Massage is health care, and some massage therapists are making the connection between the health of our planet and the health of every individual on it. These therapists are among those stepping up their Earth-friendly efforts by supporting their green massage practice .

Massage is health care, and some massage therapists are making the connection between the health of our planet and the health of every individual on it.

These therapists are among those stepping up their Earth-friendly efforts by supporting their green massage practice . In doing so, they are supporting themselves as well—because numerous surveys show that consumers want to do business with companies that engage in socially and environmentally sustainable habits and that offer nature-friendly products.

MASSAGE Magazine spoke with four massage therapists who run green practices: a vegan ex-Marine who collaborates with clients on sustainable habits, an educator who is mindful of how seemingly small actions add up to big results, an environmental activist, and a massage therapist and midwife who is giving birth to a new generation of environmentally conscious massage therapists.

Whether you are just getting into recycling or are ready to advocate for the planet in a bigger way, these therapists’ stories might inspire you be an even more positive force for the health of both your clients and the environment.

The Green Collaborator

Growing up in Queens, New York, Luis Mercado, CMT, saw his parents recycle cans and bottles, but that was about the extent of his exposure to green habits. He did a 13-year stint in the Marine Corps as a young adult, and then became employed as director of operations by Emerald Brands, a company that makes sustainable products such as tree-free bath tissue and disposable cutlery made from plant starch.

It was during his year at Emerald, in 2015, that Mercado went over to “the green side,” as he calls it. He believed so much in what his employer was doing that when he left the company he decided to choose only sustainable and organic products for his own company, Organic Escape Massage Therapy, located in Los Angeles, California.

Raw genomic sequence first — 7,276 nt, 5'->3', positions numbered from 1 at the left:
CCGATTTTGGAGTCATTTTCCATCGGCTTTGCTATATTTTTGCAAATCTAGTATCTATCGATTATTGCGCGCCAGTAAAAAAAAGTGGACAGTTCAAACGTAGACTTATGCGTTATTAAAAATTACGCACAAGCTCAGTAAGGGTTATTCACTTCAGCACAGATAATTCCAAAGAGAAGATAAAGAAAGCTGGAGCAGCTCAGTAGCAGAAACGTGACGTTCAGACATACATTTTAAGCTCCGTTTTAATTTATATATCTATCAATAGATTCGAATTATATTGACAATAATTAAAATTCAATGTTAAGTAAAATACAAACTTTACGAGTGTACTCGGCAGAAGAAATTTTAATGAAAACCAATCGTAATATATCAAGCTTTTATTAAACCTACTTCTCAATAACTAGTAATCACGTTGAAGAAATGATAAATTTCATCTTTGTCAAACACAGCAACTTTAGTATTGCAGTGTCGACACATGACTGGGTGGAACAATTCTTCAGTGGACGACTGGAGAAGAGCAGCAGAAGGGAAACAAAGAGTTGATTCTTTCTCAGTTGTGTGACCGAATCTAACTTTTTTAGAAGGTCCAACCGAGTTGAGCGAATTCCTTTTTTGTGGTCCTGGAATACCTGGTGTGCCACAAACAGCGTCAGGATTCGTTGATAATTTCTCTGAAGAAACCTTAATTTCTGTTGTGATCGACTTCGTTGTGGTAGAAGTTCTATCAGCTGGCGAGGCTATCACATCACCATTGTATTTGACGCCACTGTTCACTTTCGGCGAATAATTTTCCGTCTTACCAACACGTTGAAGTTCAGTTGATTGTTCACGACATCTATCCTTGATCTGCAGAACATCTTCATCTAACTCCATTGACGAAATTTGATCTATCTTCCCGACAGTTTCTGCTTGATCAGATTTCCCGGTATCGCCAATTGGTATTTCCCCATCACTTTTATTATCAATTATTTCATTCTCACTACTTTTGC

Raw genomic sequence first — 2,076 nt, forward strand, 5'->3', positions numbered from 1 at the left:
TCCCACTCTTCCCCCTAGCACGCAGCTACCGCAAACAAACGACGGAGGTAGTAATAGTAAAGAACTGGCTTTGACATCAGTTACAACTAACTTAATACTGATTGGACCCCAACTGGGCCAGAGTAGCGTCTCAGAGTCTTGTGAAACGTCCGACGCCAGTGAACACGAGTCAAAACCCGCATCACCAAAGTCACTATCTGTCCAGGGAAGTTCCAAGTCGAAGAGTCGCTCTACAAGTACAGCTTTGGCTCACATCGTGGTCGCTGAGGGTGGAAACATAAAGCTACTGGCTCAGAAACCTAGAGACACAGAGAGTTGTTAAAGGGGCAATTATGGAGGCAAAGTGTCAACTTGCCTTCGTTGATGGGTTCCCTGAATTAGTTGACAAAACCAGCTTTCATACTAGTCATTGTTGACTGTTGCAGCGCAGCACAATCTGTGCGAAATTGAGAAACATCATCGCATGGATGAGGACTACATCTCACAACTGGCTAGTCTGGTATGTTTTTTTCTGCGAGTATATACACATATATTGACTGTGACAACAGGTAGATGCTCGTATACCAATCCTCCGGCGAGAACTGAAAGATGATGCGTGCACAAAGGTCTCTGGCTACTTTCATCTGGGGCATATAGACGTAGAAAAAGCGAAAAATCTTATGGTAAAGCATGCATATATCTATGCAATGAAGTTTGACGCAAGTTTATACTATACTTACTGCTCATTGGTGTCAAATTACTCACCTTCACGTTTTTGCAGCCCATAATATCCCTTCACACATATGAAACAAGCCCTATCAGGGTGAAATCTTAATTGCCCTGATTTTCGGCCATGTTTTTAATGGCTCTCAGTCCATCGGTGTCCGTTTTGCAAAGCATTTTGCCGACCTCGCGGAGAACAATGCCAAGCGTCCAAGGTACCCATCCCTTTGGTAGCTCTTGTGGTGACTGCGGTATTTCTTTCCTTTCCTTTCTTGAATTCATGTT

Mercado’s marketing materials refer to his massage practice as “sustainable and eco-friendly,” but it’s when clients walk through his door that the green education begins. Mercado believes it’s his duty to inform clients of the what and why behind the green practices in effect at his business.

During the intake interview, Mercado and his four therapists tell clients that the practice’s products are vegan and contain organic ingredients. They explain that the practice only uses tree-free paper products, recycles and conserves energy.

“I use the intake as an education tool to say, ‘This is who we are, this is what we believe in,’” Mercado said. “I also incorporate questions like, ‘Do you practice being green? If so, what do you do?’ They are very inquisitive, they want to know how [we are] sustainable, and once we start to educate our clients on this they are fanatical on it. They love it.”

The response from Mercado’s clients is mirrored by a 2017 international survey on consumer interest in sustainable products, which showed that a full third of consumers choose brands based on their environmental and social impact. The survey by Unilever also found that 78 percent of Americans say they feel better when they buy products that are sustainably produced.

Helping clients feel better is what Mercado is all about—and instead of operating in a silo, he believes massage therapists should collaborate with clients in understanding how a practice’s actions impact nature.

“We are health educators in that when a client comes in the door we need to have a wider vision of ‘What can I do to meet the needs of the client?’” he explained. “How can we educate clients by being very conscious of the environment you create for clients and having a better environment? It’s bigger than just touch.”

Try this: Let clients know how you are supporting a healthy planet, whether in your marketing materials, social media posts or during the intake interview. View yourself as collaborating with clients in a larger arena of health for all—humans, animals and the planet.

The Paperless Practitioner

As a child in New York, New York, Kiera Nagle, LMT, saw waste and pollution “everywhere,” but also saw how policies related to cleaning up the environment could have positive outcomes. As an adult, she lived in Nebraska for several years, and became aware of the environmental issues related to farming, fracking and oil pipelines. She lived in a spiritual community with mostly Native American members, where, she said, “there was a deep understanding on a spiritual level of the way that Grandmother Earth sustains us all, and how she is suffering.”

Now she is back in New York City, directing the Asian Holistic Health & Massage Therapy Program at Pacific College of Oriental Medicine, where she is a clinical and faculty supervisor. She is also the clinical supervisor for massage for Katz’s Women’s Hospital at North Shore University Hospital.